Advancing the Science of Measurement in Pediatric Quality of CareThe Children's Health Insurance Program Reauthorization Act (CHIPRA) of 2009 provides an opportunity to consider and enhance the measurement of children's health care quality as a means to improve child health.1 The legislation required the identification of an initial child core set of measures for voluntary use by Medicaid/Child Health Insurance (CHIP) programs. The initial child core set was published in 2009, and after its most current update in 2014, the list now includes 23 pediatric measures.
Measures of Availability of Health Care Services for ChildrenThe Children’s Health Insurance Program Reauthorization Act (CHIPRA) mandates that measures of availability of child health services be included in the recommended core measurement set. The objective of this work was to review and evaluate measures of availability of child health services for potential inclusion in the initial core set of health care quality measures as mandated by CHIPRA.
Children With Special Health Care Needs: A Celebration of Success!This special issue of Academic Pediatrics represents a celebration. We honor the careers of several people, the leadership of the Maternal Child Health Bureau (MCHB), and the achievements of a large number of experts who have helped to improve health care for children with special health care needs (CSHCN). We acknowledge the lessons learned regarding the care of this population, and we recognize the challenges that remain. We celebrate these children and their families.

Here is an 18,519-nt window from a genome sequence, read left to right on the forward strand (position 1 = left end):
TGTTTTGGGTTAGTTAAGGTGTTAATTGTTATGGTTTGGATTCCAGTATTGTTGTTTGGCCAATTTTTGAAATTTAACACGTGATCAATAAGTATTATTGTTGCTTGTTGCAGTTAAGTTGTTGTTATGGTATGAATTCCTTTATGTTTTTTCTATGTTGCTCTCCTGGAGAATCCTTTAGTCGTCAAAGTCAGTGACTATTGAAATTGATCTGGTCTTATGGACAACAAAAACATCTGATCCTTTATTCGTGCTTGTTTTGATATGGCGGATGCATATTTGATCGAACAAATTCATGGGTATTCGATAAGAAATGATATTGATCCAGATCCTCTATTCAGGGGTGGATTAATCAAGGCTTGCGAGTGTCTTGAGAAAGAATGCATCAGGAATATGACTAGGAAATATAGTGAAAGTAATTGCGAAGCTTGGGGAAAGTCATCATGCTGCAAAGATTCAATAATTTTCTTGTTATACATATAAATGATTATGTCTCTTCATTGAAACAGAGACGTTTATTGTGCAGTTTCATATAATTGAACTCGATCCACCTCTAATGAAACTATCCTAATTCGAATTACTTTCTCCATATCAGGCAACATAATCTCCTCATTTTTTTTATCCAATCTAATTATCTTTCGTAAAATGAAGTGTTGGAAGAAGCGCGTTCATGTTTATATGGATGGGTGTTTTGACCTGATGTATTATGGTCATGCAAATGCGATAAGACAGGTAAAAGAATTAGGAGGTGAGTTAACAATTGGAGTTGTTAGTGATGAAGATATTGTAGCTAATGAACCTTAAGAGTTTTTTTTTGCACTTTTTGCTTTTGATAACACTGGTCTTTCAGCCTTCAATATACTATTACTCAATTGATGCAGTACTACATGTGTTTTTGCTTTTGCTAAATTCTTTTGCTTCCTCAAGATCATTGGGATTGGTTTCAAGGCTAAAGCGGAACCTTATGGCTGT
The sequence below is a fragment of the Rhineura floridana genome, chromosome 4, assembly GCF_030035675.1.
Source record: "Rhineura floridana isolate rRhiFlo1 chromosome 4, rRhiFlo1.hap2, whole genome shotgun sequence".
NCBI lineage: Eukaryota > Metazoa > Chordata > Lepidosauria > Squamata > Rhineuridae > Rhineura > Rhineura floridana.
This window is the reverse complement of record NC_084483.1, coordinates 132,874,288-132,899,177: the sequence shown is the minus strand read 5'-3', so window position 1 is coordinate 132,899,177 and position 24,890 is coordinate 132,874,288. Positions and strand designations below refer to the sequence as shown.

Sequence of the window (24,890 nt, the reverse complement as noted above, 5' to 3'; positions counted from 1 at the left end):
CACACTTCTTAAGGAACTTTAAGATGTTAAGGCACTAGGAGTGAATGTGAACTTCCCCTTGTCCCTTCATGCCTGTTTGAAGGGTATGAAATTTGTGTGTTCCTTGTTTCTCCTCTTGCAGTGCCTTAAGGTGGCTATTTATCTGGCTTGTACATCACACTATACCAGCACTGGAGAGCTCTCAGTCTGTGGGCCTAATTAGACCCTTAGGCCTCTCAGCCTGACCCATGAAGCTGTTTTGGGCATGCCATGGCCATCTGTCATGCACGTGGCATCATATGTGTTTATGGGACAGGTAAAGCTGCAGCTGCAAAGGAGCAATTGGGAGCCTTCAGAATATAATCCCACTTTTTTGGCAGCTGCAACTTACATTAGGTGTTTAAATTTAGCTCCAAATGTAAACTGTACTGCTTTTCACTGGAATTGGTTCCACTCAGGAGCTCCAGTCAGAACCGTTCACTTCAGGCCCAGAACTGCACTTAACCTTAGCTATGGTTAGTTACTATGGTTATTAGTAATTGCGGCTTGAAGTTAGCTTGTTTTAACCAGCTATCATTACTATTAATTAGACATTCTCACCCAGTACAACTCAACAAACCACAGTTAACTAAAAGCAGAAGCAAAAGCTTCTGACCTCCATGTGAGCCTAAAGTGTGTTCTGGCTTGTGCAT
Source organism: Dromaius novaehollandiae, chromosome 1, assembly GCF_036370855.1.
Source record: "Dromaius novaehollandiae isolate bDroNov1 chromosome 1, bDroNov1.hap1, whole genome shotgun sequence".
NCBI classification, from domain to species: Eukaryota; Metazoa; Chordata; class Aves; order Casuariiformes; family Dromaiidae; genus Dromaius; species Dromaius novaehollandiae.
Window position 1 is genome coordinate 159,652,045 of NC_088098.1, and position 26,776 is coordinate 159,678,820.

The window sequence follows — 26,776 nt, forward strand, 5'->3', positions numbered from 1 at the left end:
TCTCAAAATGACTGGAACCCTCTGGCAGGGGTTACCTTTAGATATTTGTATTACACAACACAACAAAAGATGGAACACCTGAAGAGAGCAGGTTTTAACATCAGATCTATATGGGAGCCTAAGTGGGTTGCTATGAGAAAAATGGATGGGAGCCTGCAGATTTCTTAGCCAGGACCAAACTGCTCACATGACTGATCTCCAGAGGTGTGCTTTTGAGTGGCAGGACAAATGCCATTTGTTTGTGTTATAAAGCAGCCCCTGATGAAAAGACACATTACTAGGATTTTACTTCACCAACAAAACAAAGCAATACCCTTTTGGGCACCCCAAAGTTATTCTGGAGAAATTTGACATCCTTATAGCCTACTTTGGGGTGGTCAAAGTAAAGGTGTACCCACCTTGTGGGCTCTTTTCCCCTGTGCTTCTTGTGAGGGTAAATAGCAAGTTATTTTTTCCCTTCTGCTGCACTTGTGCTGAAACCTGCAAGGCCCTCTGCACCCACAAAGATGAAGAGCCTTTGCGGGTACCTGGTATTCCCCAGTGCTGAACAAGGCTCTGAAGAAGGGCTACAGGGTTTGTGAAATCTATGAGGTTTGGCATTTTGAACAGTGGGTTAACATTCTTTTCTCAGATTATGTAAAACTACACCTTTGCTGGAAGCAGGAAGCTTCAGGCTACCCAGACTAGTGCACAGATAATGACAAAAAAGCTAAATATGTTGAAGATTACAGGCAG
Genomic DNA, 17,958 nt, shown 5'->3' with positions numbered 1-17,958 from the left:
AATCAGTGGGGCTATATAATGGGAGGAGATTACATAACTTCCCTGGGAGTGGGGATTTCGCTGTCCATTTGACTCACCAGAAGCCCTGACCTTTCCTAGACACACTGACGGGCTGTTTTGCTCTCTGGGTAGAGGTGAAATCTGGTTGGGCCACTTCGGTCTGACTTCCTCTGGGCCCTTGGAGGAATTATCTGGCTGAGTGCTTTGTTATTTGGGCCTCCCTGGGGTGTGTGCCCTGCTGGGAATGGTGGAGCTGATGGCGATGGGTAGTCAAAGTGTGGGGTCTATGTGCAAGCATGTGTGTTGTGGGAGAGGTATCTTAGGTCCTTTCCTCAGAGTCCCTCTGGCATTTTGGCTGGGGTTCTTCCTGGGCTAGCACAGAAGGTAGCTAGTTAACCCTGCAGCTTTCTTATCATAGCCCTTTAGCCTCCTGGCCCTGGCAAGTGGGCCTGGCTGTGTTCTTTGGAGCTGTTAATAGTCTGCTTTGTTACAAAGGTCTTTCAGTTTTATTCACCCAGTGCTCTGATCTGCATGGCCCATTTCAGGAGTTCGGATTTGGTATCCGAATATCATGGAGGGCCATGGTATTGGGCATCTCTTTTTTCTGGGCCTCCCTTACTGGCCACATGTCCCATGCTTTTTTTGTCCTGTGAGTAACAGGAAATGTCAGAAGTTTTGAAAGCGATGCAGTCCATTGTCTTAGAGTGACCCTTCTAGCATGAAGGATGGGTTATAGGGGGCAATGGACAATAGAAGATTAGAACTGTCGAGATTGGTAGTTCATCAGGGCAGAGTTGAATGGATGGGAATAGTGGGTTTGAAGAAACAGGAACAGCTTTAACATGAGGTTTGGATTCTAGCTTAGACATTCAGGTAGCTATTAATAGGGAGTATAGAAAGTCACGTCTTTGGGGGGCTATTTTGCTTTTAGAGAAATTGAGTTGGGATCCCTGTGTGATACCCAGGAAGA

Health Care Reform for Children: Views From the Academic Pediatric AssociationNational public opinion polls indicate that a majority of Americans favor expanding the federal government's role in regulating health care to ensure coverage for all Americans.1 Polls conducted prior to the recently enacted Patient Protection and Affordable Care Act indicate that an increasing number of Americans were not satisfied with the proposed health care reforms.2,3 National physician surveys indicate that most physicians also believe that a larger portion of the population should have health insurance coverage and favor expanding the government's involvement to achieve this.